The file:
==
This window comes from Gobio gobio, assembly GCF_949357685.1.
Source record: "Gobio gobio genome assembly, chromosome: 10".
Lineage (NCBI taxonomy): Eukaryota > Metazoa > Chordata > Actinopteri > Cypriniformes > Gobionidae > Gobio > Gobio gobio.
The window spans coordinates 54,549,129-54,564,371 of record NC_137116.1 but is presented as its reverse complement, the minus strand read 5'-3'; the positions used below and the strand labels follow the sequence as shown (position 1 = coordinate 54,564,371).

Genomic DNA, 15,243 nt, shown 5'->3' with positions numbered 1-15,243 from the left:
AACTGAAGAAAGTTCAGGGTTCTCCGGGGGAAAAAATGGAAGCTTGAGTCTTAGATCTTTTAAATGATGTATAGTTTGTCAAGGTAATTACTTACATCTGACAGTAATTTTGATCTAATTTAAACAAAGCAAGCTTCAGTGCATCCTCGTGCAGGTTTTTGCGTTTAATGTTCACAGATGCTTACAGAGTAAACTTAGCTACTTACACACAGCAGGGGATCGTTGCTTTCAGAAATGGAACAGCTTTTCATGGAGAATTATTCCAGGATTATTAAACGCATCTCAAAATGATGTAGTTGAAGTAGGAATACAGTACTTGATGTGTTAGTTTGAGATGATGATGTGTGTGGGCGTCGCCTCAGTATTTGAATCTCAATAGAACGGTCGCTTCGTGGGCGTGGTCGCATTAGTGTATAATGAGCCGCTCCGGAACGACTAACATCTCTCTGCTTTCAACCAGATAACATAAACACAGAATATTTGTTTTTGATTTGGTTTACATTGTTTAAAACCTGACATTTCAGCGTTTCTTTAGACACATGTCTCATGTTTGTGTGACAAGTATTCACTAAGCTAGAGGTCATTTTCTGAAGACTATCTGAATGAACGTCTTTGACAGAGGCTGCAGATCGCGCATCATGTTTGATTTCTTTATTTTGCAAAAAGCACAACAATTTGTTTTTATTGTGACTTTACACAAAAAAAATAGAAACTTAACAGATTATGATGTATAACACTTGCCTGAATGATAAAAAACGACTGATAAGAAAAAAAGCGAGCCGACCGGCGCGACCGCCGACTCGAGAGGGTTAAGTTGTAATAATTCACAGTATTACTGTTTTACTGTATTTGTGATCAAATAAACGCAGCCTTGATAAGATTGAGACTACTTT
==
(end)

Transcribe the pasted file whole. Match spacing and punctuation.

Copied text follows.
This window comes from Gobio gobio, assembly GCF_949357685.1.
Source record: "Gobio gobio genome assembly, chromosome: 10".
Lineage (NCBI taxonomy): Eukaryota > Metazoa > Chordata > Actinopteri > Cypriniformes > Gobionidae > Gobio > Gobio gobio.
The window spans coordinates 54,549,129-54,564,371 of record NC_137116.1 but is presented as its reverse complement, the minus strand read 5'-3'; the positions used below and the strand labels follow the sequence as shown (position 1 = coordinate 54,564,371).

Genomic DNA, 15,243 nt, shown 5'->3' with positions numbered 1-15,243 from the left:
AACTGAAGAAAGTTCAGGGTTCTCCGGGGGAAAAAATGGAAGCTTGAGTCTTAGATCTTTTAAATGATGTATAGTTTGTCAAGGTAATTACTTACATCTGACAGTAATTTTGATCTAATTTAAACAAAGCAAGCTTCAGTGCATCCTCGTGCAGGTTTTTGCGTTTAATGTTCACAGATGCTTACAGAGTAAACTTAGCTACTTACACACAGCAGGGGATCGTTGCTTTCAGAAATGGAACAGCTTTTCATGGAGAATTATTCCAGGATTATTAAACGCATCTCAAAATGATGTAGTTGAAGTAGGAATACAGTACTTGATGTGTTAGTTTGAGATGATGATGTGTGTGGGCGTCGCCTCAGTATTTGAATCTCAATAGAACGGTCGCTTCGTGGGCGTGGTCGCATTAGTGTATAATGAGCCGCTCCGGAACGACTAACATCTCTCTGCTTTCAACCAGATAACATAAACACAGAATATTTGTTTTTGATTTGGTTTACATTGTTTAAAACCTGACATTTCAGCGTTTCTTTAGACACATGTCTCATGTTTGTGTGACAAGTATTCACTAAGCTAGAGGTCATTTTCTGAAGACTATCTGAATGAACGTCTTTGACAGAGGCTGCAGATCGCGCATCATGTTTGATTTCTTTATTTTGCAAAAAGCACAACAATTTGTTTTTATTGTGACTTTACACAAAAAAAATAGAAACTTAACAGATTATGATGTATAACACTTGCCTGAATGATAAAAAACGACTGATAAGAAAAAAAGCGAGCCGACCGGCGCGACCGCCGACTCGAGAGGGTTAAGTTGTAATAATTCACAGTATTACTGTTTTACTGTATTTGTGATCAAATAAACGCAGCCTTGATAAGATTGAGACTACTTT